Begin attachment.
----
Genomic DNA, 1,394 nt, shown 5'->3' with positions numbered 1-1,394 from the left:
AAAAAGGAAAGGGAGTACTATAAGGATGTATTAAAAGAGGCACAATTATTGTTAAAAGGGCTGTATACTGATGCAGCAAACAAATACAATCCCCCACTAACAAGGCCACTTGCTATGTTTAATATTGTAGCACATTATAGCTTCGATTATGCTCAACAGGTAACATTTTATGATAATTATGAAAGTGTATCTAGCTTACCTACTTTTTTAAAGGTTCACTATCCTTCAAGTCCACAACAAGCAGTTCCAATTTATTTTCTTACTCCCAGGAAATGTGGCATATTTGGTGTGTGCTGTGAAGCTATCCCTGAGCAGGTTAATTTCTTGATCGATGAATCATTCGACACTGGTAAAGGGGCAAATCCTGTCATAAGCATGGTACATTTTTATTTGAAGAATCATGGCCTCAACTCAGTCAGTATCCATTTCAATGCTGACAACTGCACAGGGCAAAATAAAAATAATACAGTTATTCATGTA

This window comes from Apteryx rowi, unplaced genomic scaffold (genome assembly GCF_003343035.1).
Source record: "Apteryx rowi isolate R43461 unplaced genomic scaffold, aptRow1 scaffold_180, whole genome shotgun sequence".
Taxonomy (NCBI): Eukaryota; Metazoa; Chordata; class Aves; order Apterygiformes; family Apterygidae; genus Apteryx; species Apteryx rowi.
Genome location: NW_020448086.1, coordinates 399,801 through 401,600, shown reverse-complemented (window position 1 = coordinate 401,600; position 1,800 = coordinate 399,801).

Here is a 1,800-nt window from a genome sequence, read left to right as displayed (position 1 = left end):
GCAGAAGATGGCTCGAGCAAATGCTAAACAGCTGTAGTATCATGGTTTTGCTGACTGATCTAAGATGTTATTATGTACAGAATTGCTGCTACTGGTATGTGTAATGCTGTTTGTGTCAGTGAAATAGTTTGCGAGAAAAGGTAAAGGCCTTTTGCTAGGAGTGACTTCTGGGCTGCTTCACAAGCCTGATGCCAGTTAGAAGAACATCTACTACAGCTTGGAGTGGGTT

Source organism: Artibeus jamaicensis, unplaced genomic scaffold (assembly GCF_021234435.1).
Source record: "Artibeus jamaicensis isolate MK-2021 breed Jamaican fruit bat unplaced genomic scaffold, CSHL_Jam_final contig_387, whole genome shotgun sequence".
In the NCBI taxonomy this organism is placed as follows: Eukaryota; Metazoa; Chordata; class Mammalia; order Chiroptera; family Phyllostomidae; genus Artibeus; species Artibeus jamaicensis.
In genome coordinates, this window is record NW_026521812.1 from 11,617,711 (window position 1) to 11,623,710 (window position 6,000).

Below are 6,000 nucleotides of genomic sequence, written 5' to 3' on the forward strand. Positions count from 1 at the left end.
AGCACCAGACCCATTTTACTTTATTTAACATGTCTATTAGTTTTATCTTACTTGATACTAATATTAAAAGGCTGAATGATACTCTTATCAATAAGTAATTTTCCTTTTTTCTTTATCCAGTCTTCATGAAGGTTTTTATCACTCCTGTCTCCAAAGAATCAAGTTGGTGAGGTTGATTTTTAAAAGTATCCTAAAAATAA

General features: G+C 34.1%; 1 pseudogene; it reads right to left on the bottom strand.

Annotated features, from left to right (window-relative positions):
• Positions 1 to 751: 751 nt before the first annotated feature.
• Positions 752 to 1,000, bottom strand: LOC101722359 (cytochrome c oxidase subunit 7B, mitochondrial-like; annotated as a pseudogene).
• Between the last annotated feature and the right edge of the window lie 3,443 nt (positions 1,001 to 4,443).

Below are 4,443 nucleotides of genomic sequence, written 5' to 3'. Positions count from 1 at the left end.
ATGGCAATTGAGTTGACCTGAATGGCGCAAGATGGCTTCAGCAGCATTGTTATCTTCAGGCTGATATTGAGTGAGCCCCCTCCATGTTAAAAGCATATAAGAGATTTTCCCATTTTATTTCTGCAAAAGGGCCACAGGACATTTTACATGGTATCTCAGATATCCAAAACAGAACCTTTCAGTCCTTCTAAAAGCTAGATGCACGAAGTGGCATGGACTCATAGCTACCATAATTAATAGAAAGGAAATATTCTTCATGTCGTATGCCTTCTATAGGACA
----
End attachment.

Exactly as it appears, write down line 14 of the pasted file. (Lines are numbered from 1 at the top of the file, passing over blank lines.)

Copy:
AGCACCAGACCCATTTTACTTTATTTAACATGTCTATTAGTTTTATCTTACTTGATACTAATATTAAAAGGCTGAATGATACTCTTATCAATAAGTAATTTTCCTTTTTTCTTTATCCAGTCTTCATGAAGGTTTTTATCACTCCTGTCTCCAAAGAATCAAGTTGGTGAGGTTGATTTTTAAAAGTATCCTAAAAATAA